Company executives were angered by the congressional investigation because much of the data the company provided to the committee never made it into the final report. Publicly, Huawei issued a statement that said it appeared the committee was “committed to a predetermined outcome.” Privately, however, the executive went as far as to raise the possibility that the investigation was cover for what is now known to have been a massive NSA intelligence operation targeting the company.

“We’re trying to be good corporate citizens, and we’re hoping to normalize perceptions of the company at this point as we continue to meet personally with U.S. officials to discuss the progress we’ve been making on security,” the executive said. The executive described those meetings as positive.

Huawei has been working with a third-party test and evaluation firm to have its software and products undergo rigorous security evaluations. In fact, Huawei recently submitted software code related to several of its 4G LTE wireless products for security evaluation, the company executive said.

John Suffolk, Huawei’s global cybersecurity officer, has said in public media reports that Herndon, Va.-based Electronic Warfare Associates Inc. is one of the companies behind the Huawei security evaluations. EWA counts NSA, the Department of Homeland Security and multiple military services among its clients.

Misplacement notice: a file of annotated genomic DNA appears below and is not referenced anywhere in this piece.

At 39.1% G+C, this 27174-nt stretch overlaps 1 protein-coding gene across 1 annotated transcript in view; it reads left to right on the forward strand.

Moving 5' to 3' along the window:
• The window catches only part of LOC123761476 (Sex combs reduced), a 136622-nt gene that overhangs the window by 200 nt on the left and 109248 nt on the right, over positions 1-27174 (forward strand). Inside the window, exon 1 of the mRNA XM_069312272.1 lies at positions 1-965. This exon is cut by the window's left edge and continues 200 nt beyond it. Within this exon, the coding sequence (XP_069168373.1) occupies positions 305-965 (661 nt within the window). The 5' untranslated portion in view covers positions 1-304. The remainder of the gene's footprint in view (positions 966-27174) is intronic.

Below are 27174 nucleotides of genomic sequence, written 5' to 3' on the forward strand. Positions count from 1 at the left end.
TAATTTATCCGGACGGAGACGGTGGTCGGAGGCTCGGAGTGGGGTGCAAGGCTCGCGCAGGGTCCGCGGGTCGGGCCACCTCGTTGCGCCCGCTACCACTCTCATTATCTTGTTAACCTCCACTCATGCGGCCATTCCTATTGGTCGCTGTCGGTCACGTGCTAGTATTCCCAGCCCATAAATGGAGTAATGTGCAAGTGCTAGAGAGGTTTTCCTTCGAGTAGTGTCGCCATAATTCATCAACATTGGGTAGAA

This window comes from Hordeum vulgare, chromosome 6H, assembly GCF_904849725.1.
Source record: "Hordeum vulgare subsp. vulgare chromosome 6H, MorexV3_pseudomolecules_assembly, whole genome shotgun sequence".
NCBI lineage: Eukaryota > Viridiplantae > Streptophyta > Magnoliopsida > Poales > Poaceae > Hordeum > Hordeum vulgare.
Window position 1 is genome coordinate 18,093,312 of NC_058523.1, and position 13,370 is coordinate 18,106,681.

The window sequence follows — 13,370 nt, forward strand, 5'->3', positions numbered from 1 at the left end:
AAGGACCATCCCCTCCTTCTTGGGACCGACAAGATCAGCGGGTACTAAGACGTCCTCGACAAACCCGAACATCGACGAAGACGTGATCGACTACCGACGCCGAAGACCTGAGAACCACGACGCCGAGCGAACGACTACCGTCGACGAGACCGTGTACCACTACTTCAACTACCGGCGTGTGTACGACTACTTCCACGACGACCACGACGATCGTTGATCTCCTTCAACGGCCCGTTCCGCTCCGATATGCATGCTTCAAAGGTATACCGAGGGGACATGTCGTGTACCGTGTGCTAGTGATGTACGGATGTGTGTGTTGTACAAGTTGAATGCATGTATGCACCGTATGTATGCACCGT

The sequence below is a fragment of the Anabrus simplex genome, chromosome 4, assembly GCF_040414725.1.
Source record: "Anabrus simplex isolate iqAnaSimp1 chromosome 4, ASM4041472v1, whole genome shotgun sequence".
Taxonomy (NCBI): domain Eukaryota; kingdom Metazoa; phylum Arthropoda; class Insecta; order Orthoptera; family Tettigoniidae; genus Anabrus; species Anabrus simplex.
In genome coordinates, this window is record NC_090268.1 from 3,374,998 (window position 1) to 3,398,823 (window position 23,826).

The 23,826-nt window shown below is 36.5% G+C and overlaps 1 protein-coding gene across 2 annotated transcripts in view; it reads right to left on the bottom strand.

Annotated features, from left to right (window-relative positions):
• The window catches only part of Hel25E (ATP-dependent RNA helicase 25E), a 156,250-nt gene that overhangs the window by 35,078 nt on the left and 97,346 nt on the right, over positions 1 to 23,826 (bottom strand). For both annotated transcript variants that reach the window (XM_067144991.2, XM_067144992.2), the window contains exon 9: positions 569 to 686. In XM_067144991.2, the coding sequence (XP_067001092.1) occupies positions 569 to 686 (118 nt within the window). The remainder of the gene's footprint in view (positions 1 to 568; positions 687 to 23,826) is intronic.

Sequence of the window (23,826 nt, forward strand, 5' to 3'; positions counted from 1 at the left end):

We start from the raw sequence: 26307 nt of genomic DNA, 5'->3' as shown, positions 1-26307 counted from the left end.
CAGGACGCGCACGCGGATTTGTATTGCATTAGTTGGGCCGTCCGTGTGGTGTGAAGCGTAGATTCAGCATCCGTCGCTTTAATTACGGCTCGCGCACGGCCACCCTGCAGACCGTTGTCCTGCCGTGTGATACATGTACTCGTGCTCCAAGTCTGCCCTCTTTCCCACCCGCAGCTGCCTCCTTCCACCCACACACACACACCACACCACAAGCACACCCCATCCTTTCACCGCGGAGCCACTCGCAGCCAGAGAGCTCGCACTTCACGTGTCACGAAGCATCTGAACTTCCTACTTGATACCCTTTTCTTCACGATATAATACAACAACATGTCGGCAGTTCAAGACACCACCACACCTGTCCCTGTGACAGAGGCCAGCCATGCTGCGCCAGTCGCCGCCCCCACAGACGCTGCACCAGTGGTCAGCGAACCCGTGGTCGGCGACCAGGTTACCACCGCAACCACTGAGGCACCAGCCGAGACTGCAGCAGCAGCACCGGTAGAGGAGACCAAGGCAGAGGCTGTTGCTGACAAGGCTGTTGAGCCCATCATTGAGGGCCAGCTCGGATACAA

The strategy Huawei is pursuing in the U.S. is similar to what it has successfully done in the United Kingdom with that country’s GCHQ — Britain’s equivalent to NSA. There, Huawei has set up the Cyber Security Evaluation Center, where security engineers from GCHQ can work with Huawei engineers to test the company’s software for vulnerabilities, bugs and even back-doors that would allow hackers to penetrate the U.K’s critical network infrastructure.


But while Huawei says its actions are proof it is willing to bend over backward to show the U.S. it is serious about security, America is a small fraction of the company’s overall market share, the executive said. For example, the U.S. accounts for only $1.2 billion of the company’s $38.6 billion in annual revenue it generates across 150 countries. In a way, the U.S. market isn’t that important to the company’s balance sheet.